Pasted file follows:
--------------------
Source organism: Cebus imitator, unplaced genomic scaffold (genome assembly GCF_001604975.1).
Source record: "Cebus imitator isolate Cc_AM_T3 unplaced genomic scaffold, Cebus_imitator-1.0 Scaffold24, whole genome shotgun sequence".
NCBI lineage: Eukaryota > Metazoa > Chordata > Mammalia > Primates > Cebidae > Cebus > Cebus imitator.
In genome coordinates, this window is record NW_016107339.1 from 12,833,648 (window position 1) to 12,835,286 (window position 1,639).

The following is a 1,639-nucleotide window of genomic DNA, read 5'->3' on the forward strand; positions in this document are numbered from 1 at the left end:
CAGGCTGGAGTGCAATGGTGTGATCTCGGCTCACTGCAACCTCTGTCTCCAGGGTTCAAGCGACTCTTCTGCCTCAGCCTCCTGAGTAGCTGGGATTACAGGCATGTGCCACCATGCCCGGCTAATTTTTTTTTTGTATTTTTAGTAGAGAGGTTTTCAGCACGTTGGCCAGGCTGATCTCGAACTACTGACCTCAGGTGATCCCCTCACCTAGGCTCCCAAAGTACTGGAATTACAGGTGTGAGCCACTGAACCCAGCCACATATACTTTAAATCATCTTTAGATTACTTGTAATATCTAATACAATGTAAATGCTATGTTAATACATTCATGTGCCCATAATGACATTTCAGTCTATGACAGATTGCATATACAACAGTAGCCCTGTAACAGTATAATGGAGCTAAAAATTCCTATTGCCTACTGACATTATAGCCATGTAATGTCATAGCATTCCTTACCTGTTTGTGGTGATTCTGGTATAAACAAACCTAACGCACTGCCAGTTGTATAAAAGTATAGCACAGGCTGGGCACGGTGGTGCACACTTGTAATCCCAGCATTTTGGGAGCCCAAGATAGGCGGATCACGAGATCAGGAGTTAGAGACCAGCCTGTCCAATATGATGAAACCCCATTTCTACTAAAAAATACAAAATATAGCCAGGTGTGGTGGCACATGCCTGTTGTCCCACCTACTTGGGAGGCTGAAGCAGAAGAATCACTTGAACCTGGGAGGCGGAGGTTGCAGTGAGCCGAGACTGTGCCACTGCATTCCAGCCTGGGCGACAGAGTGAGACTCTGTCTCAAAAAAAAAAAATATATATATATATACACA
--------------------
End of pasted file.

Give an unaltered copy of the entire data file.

Source organism: Cebus imitator, unplaced genomic scaffold (genome assembly GCF_001604975.1).
Source record: "Cebus imitator isolate Cc_AM_T3 unplaced genomic scaffold, Cebus_imitator-1.0 Scaffold24, whole genome shotgun sequence".
NCBI lineage: Eukaryota > Metazoa > Chordata > Mammalia > Primates > Cebidae > Cebus > Cebus imitator.
In genome coordinates, this window is record NW_016107339.1 from 12,833,648 (window position 1) to 12,835,286 (window position 1,639).

The following is a 1,639-nucleotide window of genomic DNA, read 5'->3' on the forward strand; positions in this document are numbered from 1 at the left end:
CAGGCTGGAGTGCAATGGTGTGATCTCGGCTCACTGCAACCTCTGTCTCCAGGGTTCAAGCGACTCTTCTGCCTCAGCCTCCTGAGTAGCTGGGATTACAGGCATGTGCCACCATGCCCGGCTAATTTTTTTTTTGTATTTTTAGTAGAGAGGTTTTCAGCACGTTGGCCAGGCTGATCTCGAACTACTGACCTCAGGTGATCCCCTCACCTAGGCTCCCAAAGTACTGGAATTACAGGTGTGAGCCACTGAACCCAGCCACATATACTTTAAATCATCTTTAGATTACTTGTAATATCTAATACAATGTAAATGCTATGTTAATACATTCATGTGCCCATAATGACATTTCAGTCTATGACAGATTGCATATACAACAGTAGCCCTGTAACAGTATAATGGAGCTAAAAATTCCTATTGCCTACTGACATTATAGCCATGTAATGTCATAGCATTCCTTACCTGTTTGTGGTGATTCTGGTATAAACAAACCTAACGCACTGCCAGTTGTATAAAAGTATAGCACAGGCTGGGCACGGTGGTGCACACTTGTAATCCCAGCATTTTGGGAGCCCAAGATAGGCGGATCACGAGATCAGGAGTTAGAGACCAGCCTGTCCAATATGATGAAACCCCATTTCTACTAAAAAATACAAAATATAGCCAGGTGTGGTGGCACATGCCTGTTGTCCCACCTACTTGGGAGGCTGAAGCAGAAGAATCACTTGAACCTGGGAGGCGGAGGTTGCAGTGAGCCGAGACTGTGCCACTGCATTCCAGCCTGGGCGACAGAGTGAGACTCTGTCTCAAAAAAAAAAAATATATATATATATACACA